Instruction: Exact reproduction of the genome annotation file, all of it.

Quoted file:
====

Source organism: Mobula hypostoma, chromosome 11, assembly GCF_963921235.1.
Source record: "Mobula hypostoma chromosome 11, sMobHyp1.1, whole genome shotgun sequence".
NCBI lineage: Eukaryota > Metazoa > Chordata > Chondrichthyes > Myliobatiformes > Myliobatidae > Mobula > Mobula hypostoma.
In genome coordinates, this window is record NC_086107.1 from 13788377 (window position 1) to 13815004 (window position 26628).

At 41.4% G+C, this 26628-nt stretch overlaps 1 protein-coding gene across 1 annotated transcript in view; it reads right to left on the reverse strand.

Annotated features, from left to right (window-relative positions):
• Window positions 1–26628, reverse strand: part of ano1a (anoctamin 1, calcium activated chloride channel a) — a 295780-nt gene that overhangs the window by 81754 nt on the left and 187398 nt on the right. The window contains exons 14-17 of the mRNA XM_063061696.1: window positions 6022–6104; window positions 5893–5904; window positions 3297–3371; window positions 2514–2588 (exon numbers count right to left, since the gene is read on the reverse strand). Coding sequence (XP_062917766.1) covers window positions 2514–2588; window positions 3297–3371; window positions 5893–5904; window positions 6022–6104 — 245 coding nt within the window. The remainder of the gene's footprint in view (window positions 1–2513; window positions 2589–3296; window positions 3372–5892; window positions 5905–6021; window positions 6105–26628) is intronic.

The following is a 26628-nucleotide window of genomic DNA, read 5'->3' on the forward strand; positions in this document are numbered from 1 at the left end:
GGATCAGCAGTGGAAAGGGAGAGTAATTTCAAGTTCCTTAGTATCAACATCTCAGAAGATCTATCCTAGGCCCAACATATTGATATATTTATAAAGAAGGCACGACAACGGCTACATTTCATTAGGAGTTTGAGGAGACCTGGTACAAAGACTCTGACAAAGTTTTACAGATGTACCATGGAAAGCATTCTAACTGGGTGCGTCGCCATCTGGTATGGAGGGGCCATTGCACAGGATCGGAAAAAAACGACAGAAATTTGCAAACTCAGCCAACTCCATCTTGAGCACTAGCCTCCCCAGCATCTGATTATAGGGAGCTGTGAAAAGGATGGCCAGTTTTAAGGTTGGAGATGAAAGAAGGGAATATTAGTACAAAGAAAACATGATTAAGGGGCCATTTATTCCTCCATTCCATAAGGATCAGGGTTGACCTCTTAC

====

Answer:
Source organism: Mobula hypostoma, chromosome 11, assembly GCF_963921235.1.
Source record: "Mobula hypostoma chromosome 11, sMobHyp1.1, whole genome shotgun sequence".
NCBI lineage: Eukaryota > Metazoa > Chordata > Chondrichthyes > Myliobatiformes > Myliobatidae > Mobula > Mobula hypostoma.
In genome coordinates, this window is record NC_086107.1 from 13788377 (window position 1) to 13815004 (window position 26628).

At 41.4% G+C, this 26628-nt stretch overlaps 1 protein-coding gene across 1 annotated transcript in view; it reads right to left on the reverse strand.

Annotated features, from left to right (window-relative positions):
• Window positions 1–26628, reverse strand: part of ano1a (anoctamin 1, calcium activated chloride channel a) — a 295780-nt gene that overhangs the window by 81754 nt on the left and 187398 nt on the right. The window contains exons 14-17 of the mRNA XM_063061696.1: window positions 6022–6104; window positions 5893–5904; window positions 3297–3371; window positions 2514–2588 (exon numbers count right to left, since the gene is read on the reverse strand). Coding sequence (XP_062917766.1) covers window positions 2514–2588; window positions 3297–3371; window positions 5893–5904; window positions 6022–6104 — 245 coding nt within the window. The remainder of the gene's footprint in view (window positions 1–2513; window positions 2589–3296; window positions 3372–5892; window positions 5905–6021; window positions 6105–26628) is intronic.

The following is a 26628-nucleotide window of genomic DNA, read 5'->3' on the forward strand; positions in this document are numbered from 1 at the left end:
GGATCAGCAGTGGAAAGGGAGAGTAATTTCAAGTTCCTTAGTATCAACATCTCAGAAGATCTATCCTAGGCCCAACATATTGATATATTTATAAAGAAGGCACGACAACGGCTACATTTCATTAGGAGTTTGAGGAGACCTGGTACAAAGACTCTGACAAAGTTTTACAGATGTACCATGGAAAGCATTCTAACTGGGTGCGTCGCCATCTGGTATGGAGGGGCCATTGCACAGGATCGGAAAAAAACGACAGAAATTTGCAAACTCAGCCAACTCCATCTTGAGCACTAGCCTCCCCAGCATCTGATTATAGGGAGCTGTGAAAAGGATGGCCAGTTTTAAGGTTGGAGATGAAAGAAGGGAATATTAGTACAAAGAAAACATGATTAAGGGGCCATTTATTCCTCCATTCCATAAGGATCAGGGTTGACCTCTTAC